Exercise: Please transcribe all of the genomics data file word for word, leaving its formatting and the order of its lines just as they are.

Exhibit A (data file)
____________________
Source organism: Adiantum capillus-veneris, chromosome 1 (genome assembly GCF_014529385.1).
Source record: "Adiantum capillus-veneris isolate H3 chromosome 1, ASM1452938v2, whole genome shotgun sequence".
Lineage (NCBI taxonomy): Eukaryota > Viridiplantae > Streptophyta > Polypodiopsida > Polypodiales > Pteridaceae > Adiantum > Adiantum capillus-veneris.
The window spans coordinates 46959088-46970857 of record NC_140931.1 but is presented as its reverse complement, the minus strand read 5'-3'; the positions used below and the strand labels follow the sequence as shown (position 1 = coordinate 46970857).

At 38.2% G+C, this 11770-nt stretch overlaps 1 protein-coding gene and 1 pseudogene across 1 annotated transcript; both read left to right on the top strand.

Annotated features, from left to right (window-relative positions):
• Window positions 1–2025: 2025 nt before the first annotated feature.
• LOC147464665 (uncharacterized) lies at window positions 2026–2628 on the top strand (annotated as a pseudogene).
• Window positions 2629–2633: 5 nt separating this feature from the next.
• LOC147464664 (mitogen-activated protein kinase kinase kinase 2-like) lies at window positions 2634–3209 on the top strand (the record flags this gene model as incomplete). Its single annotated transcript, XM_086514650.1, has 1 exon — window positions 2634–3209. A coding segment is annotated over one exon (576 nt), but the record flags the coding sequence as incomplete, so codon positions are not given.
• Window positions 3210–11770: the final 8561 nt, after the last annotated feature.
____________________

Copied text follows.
Source organism: Adiantum capillus-veneris, chromosome 1 (genome assembly GCF_014529385.1).
Source record: "Adiantum capillus-veneris isolate H3 chromosome 1, ASM1452938v2, whole genome shotgun sequence".
Lineage (NCBI taxonomy): Eukaryota > Viridiplantae > Streptophyta > Polypodiopsida > Polypodiales > Pteridaceae > Adiantum > Adiantum capillus-veneris.
The window spans coordinates 46959088-46970857 of record NC_140931.1 but is presented as its reverse complement, the minus strand read 5'-3'; the positions used below and the strand labels follow the sequence as shown (position 1 = coordinate 46970857).

At 38.2% G+C, this 11770-nt stretch overlaps 1 protein-coding gene and 1 pseudogene across 1 annotated transcript; both read left to right on the top strand.

Annotated features, from left to right (window-relative positions):
• Window positions 1–2025: 2025 nt before the first annotated feature.
• LOC147464665 (uncharacterized) lies at window positions 2026–2628 on the top strand (annotated as a pseudogene).
• Window positions 2629–2633: 5 nt separating this feature from the next.
• LOC147464664 (mitogen-activated protein kinase kinase kinase 2-like) lies at window positions 2634–3209 on the top strand (the record flags this gene model as incomplete). Its single annotated transcript, XM_086514650.1, has 1 exon — window positions 2634–3209. A coding segment is annotated over one exon (576 nt), but the record flags the coding sequence as incomplete, so codon positions are not given.
• Window positions 3210–11770: the final 8561 nt, after the last annotated feature.